I feel like I just arrived in Düsseldorf, but my time here is suddenly running out. The adventure is coming to an end. Where did the time fly?
I will soon have worked 6 months in Statkraft Ventures, the corporate venture capital fund of Statkraft. Although it is backed by Statkraft, it is actually a separate company. Luckily for me, the venture team share offices with the rest of Statkraft in Germany, which made it easy to get to know many new colleagues – there are about 300 of them in Düsseldorf.
Thinking as an investor
Before starting I had limited knowledge of venture capital, finance and economics. With my 5 ECTS in microeconomics from the university, there were a few holes that needed to be filled in order to understand what we are actually doing.
Statkraft Ventures receives about 10 million Euros every year to invest in energy-related startups in Europe. A lot of time is thus spent on reading business plans, discussing on the phone and meeting with founders. It is a very social job, and it is all about being open to new ideas, asking a bunch of questions, getting to know the founders and understanding their business. Due to my background from technology analysis (which is my home unit in Statkraft), I love learning about novel technologies. But the businesses also have to make sense economically. It is not enough having a good idea or a great product – you have to be able to sell it as well and create revenues.
To get the best deals we need to be visible. Statkraft Ventures recently turned 1 year old, so we are still quite new in the ecosystem. We are thus present at a lot of conferences where the goal is to talk to as many people as we can, get to know interesting startups and other investors, and of course spread the word about ourselves and how we invest. I was lucky to get the opportunity to travel to Berlin for the Berlin Ecosummit. With about 250 participants and lots of time to network, I got to speak with many interesting people. On the second day I also got to see a bit of the city before I jumped on the train back to Düsseldorf.
In May we did a “Norway Roadshow”, meeting with a lot of different players in different parts of Norway to get to know the startup scene and be a more integrated part of that Norwegian network. This turned out to be a fruitful trip, resulting in an increasing share of Norwegian deals in our pipeline.
Till now we have invested in two companies. The first one was Tado°, a company that offers smart thermostats for your home. By tracking the location of your phone it autonomously controls the temperature and thus saves energy as well as costs. We see a lot of businesses approaching the smart home segment and this was a company with a very good product as well as a skilled team that we believe in.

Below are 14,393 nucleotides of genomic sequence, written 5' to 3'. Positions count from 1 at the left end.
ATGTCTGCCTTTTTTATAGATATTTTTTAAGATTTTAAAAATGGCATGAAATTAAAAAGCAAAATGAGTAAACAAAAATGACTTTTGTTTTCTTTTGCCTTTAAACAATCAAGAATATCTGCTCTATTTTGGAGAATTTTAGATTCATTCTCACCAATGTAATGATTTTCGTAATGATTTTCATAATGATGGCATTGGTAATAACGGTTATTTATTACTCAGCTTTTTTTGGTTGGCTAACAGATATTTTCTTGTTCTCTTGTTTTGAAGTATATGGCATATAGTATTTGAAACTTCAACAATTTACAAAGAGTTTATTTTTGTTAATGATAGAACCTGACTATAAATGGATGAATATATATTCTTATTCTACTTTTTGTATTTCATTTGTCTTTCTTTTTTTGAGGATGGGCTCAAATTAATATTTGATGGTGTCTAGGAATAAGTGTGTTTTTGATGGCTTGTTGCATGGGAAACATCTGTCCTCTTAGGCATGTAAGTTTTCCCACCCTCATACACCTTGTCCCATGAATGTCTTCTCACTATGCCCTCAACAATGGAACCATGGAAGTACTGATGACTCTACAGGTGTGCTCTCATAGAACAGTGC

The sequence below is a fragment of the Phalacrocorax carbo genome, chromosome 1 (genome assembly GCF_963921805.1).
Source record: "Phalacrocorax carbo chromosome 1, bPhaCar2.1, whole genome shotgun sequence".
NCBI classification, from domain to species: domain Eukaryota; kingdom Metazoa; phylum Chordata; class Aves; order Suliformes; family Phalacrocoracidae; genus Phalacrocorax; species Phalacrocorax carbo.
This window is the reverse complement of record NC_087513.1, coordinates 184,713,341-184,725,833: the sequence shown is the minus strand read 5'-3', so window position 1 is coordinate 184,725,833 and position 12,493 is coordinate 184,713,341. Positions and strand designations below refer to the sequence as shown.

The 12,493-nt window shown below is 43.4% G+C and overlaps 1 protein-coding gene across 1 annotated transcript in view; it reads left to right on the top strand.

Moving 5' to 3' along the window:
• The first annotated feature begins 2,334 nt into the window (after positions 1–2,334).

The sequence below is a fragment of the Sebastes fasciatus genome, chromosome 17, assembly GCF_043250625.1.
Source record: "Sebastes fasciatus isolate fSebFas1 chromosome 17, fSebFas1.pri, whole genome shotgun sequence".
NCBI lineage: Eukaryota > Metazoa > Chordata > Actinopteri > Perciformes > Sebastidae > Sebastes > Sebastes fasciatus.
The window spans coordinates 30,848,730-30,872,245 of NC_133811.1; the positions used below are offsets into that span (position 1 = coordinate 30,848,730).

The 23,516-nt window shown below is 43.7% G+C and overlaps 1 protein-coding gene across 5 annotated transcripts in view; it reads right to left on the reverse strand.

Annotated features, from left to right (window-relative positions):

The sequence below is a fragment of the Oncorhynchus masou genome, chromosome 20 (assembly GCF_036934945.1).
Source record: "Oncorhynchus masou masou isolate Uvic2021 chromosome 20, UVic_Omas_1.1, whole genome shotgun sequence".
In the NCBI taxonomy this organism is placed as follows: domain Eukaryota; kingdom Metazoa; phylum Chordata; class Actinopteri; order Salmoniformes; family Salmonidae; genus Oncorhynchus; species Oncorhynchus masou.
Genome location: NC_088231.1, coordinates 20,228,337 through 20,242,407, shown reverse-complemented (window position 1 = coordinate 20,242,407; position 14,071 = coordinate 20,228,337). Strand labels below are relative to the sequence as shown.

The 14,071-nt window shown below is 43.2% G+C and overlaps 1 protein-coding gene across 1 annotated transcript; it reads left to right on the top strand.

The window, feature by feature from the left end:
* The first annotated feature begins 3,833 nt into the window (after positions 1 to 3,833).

Our most recent investment was in DEPsys, a company who offers a solution for better monitoring and control of the low voltage grid. The electrical grid is getting increasingly more complex, with electricity flowing in both directions. Traditionally electricity was transferred from the generator to the grid and on to the end-customer, but now it also flows from self-sufficient households back to the grid. This makes the grid owner’s job more difficult. DEPsys’s product provides grid owners with an easy and scalable solution for coping with this development.
Football and beer
Life in Dusseldorf is something of its own. We start at work about 9 and we eat dinner for lunch already at 12. Playing Kicker (fooseball) is an important part of the work day or “coffee breaks” and is a highly valued skill at the office. Maybe something to put on your CV when applying for a position in Statkraft Markets Gmbh?
Wherever you go, remember to bring cash – they are not fond of VISA here. And you should not order Kölsch at the local breweries. Kölsch is the local beer in Köln, which is the neighbor city (and rival) about 40km away. When in Dusseldorf you should drink “Alt” (a dark type of beer). And when your glass is empty you will instantly get a new one, without even asking. Quite an efficient system. I wonder how many Alt-beers are actually served here every week…
Another important part of the German culture is of course soccer. And with the European Championship being played this year, there were enough of opportunities to find oneself a pub and watch the matches. How fun it is to share the joys and the disappointments together with the entire pub!
The city Düsseldorf is very cosy. Not too big, about 600 000 inhabitants. And totally flat. Growing up in Bergen, the city between the seven mountains, that is quite odd for me. The only hills I have found are the ones leading up and down from the many bridges. But the city is still quite green, with many beautiful parks and wide river banks on both sides of the Rhein – with large traffic of runners. The river is actually so large it results in kind of a coastal climate, with fresh air, a refreshing wind and some precipitation now and then.
I have really enjoyed my time here. To read more about trainees’ experiences from Düsseldorf, you can have a look at the blogposts by Justina, Sondre and Øydis. You can also read more about Statkraft Ventures on our webpage. And if you have started your own business and are interesting in discussing venture capital, please do not hesitate contacting us.
Thank you Düsseldorf for a great time!